The result is a drama where people communicate and they deal with the consequences of their actions from before the film opened. The viewer is treated to a modest number of flashbacks that illustrate what life in the Jarrett household was like while Buck was alive and this becomes more than just a gimmick. Redford and authors Guest and Alvin Sargent have something worth saying and through the flashbacks, they expose the family blindness that Con asserts exists. Until the viewer is shown scenes where Beth clearly prefers Buck to Con (and Calvin) we only have the boy's word that that is the case. Through flashbacks, the audience comes to empathize with Con even more and even feel bad for Calvin for not recognizing the situation.

But this also offers the viewer a chance to empathize with Beth. Having lost her treasured son, her emotional reticence seems not only believable, but understandable. The viewer comes to feel that Beth, despite all of her quirks, has something very real working inside her heart.

Throughout Ordinary People, it is very easy for viewers to dislike Beth because she is awkward, emotionally withdrawn and exhibits an almost constant state of discomfort. This is the masterstroke of Mary Tyler Moore's acting. Moore plays Beth and entirely absent from her performance is any sense that she is the perky personality american audiences fell in love with. Instead, when she smiles it is painful to watch and there is a withdrawn quality to Moore's eyes that informs the viewer that this is not her default emotional state. Every delivery of every line Moore delivers is unsettling because there is such an emotional fracture that Moore is playing along. In fact, the only moments that Moore allows Beth to seem genuinely happy is in a flashback where Buck is present. This is unsettling considering that Calvin flashes back to a moment early in their relationship and there is still the sense that Beth is not as happy as she could be.

The human tragedy of Ordinary People is perfectly exemplified through Mary Tyler Moore's performance, but realized as well through Donald Sutherland's portrayal of Calvin and most notably through Timothy Hutton's performance as Con. Judd Hirsch gives a great portrayal of the psychiatrist Dr. Berger. Hirsch's performance is so good because there is no hint of humor, even in the moments when Berger is being confrontational. Indeed, the moment Hirsch proves his worth to the film is when he is sitting opposite Sutherland and Hirsch is the one who is magnetic and engaging.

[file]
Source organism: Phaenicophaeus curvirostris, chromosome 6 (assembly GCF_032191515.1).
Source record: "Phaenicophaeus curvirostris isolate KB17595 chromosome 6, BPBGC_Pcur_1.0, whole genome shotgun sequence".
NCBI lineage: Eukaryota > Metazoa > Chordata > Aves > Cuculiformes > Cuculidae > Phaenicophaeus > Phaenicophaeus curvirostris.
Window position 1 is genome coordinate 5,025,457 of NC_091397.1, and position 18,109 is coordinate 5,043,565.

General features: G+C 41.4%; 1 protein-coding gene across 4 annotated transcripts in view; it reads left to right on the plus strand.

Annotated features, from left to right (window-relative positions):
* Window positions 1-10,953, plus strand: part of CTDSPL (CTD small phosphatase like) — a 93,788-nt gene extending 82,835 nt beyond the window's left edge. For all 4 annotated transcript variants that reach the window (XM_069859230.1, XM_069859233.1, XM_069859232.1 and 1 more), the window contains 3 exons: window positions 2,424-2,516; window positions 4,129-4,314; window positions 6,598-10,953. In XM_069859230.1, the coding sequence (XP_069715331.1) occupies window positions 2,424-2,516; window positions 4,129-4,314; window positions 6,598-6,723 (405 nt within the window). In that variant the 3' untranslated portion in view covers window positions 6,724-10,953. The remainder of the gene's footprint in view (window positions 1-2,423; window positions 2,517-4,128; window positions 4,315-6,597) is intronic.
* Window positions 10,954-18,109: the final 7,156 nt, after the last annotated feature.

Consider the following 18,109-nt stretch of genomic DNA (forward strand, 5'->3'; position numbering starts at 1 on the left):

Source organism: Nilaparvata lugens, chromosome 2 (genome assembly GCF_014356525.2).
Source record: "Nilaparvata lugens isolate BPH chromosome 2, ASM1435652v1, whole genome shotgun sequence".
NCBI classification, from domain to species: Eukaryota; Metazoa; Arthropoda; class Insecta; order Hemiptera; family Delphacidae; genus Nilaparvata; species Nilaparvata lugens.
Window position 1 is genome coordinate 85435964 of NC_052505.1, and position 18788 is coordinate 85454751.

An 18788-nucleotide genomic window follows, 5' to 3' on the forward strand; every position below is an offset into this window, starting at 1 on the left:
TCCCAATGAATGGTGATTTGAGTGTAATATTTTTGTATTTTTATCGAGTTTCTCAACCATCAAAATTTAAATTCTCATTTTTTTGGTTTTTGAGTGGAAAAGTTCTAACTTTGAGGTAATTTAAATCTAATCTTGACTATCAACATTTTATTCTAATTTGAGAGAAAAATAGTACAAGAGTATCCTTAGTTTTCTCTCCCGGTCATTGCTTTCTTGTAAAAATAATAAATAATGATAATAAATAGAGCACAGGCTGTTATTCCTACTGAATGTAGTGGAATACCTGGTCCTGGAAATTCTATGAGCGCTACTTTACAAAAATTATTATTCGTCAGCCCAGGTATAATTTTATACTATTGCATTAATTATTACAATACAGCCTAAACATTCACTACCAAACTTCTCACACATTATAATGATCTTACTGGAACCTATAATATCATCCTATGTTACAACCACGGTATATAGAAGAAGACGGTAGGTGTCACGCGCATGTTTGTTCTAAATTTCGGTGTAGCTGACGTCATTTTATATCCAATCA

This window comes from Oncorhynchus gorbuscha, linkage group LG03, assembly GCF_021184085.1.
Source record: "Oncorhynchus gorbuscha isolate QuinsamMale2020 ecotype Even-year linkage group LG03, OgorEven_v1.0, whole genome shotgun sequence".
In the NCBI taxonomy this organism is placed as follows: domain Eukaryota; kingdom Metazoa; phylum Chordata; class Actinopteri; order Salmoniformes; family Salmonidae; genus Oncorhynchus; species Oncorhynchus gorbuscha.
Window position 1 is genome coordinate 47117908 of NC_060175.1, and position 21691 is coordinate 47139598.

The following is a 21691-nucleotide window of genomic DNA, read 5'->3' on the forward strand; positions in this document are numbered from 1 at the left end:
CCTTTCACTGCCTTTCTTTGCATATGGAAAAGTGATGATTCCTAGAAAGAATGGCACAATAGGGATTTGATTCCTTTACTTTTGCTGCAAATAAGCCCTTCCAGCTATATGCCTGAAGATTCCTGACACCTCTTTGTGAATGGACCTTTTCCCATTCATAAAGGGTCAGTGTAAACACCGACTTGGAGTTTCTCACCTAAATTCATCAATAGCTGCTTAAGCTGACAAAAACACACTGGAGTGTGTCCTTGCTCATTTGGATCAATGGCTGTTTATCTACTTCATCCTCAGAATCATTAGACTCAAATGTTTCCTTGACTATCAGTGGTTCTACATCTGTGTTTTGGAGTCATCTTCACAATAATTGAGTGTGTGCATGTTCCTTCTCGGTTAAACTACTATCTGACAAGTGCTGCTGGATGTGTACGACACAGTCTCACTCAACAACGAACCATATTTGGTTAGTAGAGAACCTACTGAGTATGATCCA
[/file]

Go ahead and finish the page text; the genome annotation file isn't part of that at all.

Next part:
It is Timothy Hutton who dominates the film as Con. Conrad is granted the lion's share of the focus in Ordinary People and Hutton is exceptional. From the first moment Hutton appears on screen, bleating out "Alleluias" in chorus, the viewer knows both that he is the protagonist and there is something deeply wrong with the character. Hutton's body language is that of a deeply traumatized youth the entire film and he has a mastery of the look of someone suffering from prolonged guilt. At the same time, he plays off each of his costars with an ease that makes him an instant professional worthy of the praises heaped upon him for his performance.

On DVD, Ordinary People comes only with the film's trailer and those who enjoy the movie will be left underwhelmed by the one-disc version. No doubt when this hits Blu Ray, a two-disc DVD with bells and whistles will be released. Until then, we're left with this. Fortunately, the source material is perfect, not necessitating more.

[As a winner of the Best Picture Oscar, this film is part of W.L.'s Best Picture Project, available here! Please check it out!]

For other drama reviews, please visit my reviews of:
The Red Violin
Gods And Monsters
Shutter Island


For other movie reviews, please visit my index page by clicking here!

© 2011, 2009 W.L. Swarts. May not be reprinted without permission.

| | |

No comments:

Post a Comment